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LDS Church News

LDS leader describes writing Elder Neal A. Maxwell's inspiring life story

Published: Thursday, March 6 2014 11:05 a.m. MST

LDS Church President Gordon B. Hinckley lights Elder Neal A. Maxwell's torch at the Church's administration building thursday February 7, 2002.

Scott G Winterton, Deseret News file photo

When he set out to write the biography of Elder Neal A. Maxwell, Elder Bruce C. Hafen wanted not just to record the life of a famous Church leader – as important as that was – “but also to honor his experience as one model to anyone seeking to be a true disciple” of Jesus Christ.

Elder Hafen, now an emeritus General Authority, spoke Feb. 13 of his experience in writing the book A Disciple’s Life. He was the first speaker in this year’s Men and Women of Faith Lecture Series organized by the Church History Library and held monthly in the Assembly Hall on Temple Square in Salt Lake City.

Several members of the Maxwell family were in attendance, including his wife, Sister Colleen Maxwell; several members of the Seventy and other General Authorities, and members of the Relief Society general presidency and board.

Elder Maxwell of the Quorum of the Twelve Apostles died of leukemia on July 21, 2004, but not before helping Elder Hafen with the preparation of the book.

Called to the First Quorum of Seventy in 1996, Elder Hafen was assigned to an area presidency in Australia, where he would serve four years.

“Like so many of you,” he recalled, “my wife, Marie, and I were stunned when we learned that Elder Maxwell had leukemia later that year of 1996. He was 70 years old.

“After we heard that he was receiving daily and intensive in-patient chemotherapy, we prayed continually for him. We then shared with the Church a profound sense of gratitude when his cancer went into remission in 1997 and he made that unforgettable appearance in general conference.”

Two years later, during October conference, Elder Maxwell invited Elder Hafen to his office.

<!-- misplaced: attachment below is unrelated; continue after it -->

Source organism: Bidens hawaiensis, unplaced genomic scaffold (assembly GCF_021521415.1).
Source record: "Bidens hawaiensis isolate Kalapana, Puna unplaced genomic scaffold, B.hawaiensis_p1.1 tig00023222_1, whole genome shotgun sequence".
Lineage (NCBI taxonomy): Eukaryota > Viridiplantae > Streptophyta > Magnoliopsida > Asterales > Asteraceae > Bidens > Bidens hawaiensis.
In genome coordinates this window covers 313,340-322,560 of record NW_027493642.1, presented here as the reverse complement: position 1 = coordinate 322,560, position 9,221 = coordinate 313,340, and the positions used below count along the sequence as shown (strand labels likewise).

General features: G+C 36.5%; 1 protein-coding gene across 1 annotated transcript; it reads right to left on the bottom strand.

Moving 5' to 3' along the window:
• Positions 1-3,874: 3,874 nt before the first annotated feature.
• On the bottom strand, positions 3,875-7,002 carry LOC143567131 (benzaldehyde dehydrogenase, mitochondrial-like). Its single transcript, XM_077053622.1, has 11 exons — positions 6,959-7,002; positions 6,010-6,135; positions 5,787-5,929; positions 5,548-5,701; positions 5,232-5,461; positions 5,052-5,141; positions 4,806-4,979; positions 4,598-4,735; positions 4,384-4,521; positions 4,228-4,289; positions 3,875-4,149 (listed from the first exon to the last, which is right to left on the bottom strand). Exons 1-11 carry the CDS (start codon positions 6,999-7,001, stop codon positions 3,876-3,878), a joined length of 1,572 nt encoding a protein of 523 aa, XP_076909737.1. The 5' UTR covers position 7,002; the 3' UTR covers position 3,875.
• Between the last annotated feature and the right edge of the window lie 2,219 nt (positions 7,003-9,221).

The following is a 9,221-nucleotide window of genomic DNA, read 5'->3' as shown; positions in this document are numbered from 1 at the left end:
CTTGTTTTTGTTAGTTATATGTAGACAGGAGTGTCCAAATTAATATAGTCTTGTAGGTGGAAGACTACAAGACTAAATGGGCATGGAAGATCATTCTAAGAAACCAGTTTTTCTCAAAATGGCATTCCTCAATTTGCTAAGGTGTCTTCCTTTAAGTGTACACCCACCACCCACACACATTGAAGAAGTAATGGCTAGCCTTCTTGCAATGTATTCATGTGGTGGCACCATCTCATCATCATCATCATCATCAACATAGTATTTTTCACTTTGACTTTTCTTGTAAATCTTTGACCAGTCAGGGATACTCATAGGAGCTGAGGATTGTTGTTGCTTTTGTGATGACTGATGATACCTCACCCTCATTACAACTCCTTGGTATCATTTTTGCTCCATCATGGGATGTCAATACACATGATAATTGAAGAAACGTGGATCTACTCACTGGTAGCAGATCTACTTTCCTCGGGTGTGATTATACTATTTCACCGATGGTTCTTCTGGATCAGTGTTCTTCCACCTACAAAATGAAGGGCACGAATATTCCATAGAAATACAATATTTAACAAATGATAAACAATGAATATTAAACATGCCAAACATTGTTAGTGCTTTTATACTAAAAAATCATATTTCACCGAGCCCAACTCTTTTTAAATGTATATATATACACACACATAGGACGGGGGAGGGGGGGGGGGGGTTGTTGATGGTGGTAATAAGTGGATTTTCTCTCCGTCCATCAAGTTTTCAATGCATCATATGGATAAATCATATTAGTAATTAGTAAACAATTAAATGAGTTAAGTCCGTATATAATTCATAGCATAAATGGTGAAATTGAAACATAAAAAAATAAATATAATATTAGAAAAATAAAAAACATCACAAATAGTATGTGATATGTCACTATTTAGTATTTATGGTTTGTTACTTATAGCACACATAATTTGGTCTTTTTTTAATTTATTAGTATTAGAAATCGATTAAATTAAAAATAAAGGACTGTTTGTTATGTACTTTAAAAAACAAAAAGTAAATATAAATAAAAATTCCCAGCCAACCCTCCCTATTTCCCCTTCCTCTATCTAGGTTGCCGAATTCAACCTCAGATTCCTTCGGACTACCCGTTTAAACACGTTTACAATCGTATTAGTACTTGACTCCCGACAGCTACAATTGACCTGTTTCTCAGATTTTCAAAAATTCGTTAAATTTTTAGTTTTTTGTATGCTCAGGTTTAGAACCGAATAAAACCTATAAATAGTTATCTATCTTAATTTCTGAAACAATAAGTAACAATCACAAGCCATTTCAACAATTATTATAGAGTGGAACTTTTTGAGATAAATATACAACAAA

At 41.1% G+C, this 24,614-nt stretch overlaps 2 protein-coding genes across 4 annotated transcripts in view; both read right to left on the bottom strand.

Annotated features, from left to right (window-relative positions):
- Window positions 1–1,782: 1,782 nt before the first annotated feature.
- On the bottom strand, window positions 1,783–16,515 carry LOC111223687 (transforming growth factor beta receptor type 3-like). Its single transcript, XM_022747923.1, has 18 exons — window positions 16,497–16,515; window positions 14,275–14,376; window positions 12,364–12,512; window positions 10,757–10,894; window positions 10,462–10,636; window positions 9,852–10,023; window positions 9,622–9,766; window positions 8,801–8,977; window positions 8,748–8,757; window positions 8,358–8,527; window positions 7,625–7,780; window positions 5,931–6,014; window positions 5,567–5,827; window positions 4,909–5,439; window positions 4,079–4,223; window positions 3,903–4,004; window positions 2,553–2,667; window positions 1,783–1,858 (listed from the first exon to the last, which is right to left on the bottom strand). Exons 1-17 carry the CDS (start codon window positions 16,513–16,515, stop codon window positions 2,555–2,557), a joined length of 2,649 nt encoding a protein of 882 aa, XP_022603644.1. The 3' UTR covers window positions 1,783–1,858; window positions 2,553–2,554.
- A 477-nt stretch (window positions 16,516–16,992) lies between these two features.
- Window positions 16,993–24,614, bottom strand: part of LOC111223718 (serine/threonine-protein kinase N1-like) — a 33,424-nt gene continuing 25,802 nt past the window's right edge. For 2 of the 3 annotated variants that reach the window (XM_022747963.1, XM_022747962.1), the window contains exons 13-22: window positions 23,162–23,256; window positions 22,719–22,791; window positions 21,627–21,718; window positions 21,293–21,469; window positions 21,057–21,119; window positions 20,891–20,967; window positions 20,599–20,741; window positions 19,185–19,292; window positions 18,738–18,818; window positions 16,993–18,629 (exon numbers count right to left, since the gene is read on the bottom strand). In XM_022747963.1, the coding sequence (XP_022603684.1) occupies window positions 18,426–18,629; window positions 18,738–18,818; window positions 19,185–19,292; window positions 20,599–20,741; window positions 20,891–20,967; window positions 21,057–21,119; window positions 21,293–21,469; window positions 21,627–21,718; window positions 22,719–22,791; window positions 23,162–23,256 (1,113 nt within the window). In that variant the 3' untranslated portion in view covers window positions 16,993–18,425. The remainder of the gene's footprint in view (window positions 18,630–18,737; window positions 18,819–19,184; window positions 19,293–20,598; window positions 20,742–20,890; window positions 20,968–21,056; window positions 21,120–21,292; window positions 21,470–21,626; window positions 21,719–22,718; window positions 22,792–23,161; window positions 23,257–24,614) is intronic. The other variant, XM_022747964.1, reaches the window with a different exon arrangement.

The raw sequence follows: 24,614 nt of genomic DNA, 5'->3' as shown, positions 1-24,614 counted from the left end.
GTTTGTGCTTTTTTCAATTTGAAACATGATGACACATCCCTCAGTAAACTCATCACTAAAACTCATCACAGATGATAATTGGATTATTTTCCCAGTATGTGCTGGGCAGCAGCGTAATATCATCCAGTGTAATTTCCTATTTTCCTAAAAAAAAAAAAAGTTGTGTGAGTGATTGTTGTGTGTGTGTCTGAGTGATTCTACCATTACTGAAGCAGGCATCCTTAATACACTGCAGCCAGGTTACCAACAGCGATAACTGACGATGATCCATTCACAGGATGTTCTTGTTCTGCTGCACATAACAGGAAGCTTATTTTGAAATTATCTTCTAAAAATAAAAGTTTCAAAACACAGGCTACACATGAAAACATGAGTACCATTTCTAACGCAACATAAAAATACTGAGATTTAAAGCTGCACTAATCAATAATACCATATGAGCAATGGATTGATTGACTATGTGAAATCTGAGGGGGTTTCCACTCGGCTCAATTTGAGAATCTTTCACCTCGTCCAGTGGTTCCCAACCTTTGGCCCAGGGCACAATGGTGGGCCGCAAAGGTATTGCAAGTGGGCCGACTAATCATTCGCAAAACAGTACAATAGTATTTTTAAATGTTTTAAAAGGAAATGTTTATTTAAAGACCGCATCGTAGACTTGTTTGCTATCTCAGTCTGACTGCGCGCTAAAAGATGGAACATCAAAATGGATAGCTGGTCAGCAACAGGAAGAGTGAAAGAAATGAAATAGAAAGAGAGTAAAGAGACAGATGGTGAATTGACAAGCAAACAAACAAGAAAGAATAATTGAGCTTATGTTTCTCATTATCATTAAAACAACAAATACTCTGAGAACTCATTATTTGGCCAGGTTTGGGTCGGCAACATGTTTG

“I still remember this phrase: ‘Well, I am OK now, but one of these days the leukemia will be back,” Elder Hafen recalled. For that reason, the apostle anticipated he hadn’t long to live, that he was finally yielding to the prodding of people to have his biography written.

“I thought he was asking for my advice about that. I said, ‘Yes, you should have it written, by all means,’ and I told him the reasons why. He asked if I would write it, and I couldn’t believe he was serious. I was honored that he would even think of me. I hadn’t written a biography before.”

Elder Hafen tried to cite reasons why he didn’t think it was a good idea: He was overseas on assignment and it would take a lot of work, research and interviews. Elder Maxwell hadn’t even kept a personal journal.

“I said I’d be glad to recommend somebody else, and he just nodded quietly and kind of waited for me to be done with that.”

After some subsequent prodding Elder Hafen agreed to go ahead with the project.

“I would remember scriptures about how the Lord will help us when we have a work to do,” he said. “Then, as time went by, I found really wonderful people who wanted to help, and that brought about peace to both Marie and me. We realized we had been given a rare privilege.”

Elder Hafen said he believes in retrospect that Church members witnessed a miracle in Elder Maxwell’s prolonged life after the initial diagnosis. The oncologist, a Church member named Clyde Ford, said the apostle had beaten the statistical odds when the disease went into a first remission; when it returned in 1998, the odds were much worse.

Then, in his research Dr. Ford found a small-scale study done in Sweden about a new treatment pattern. Though the sample size was too small to justify much of a prediction, the treatment was attempted, and it kept the leukemia at bay for another six years, until 2004.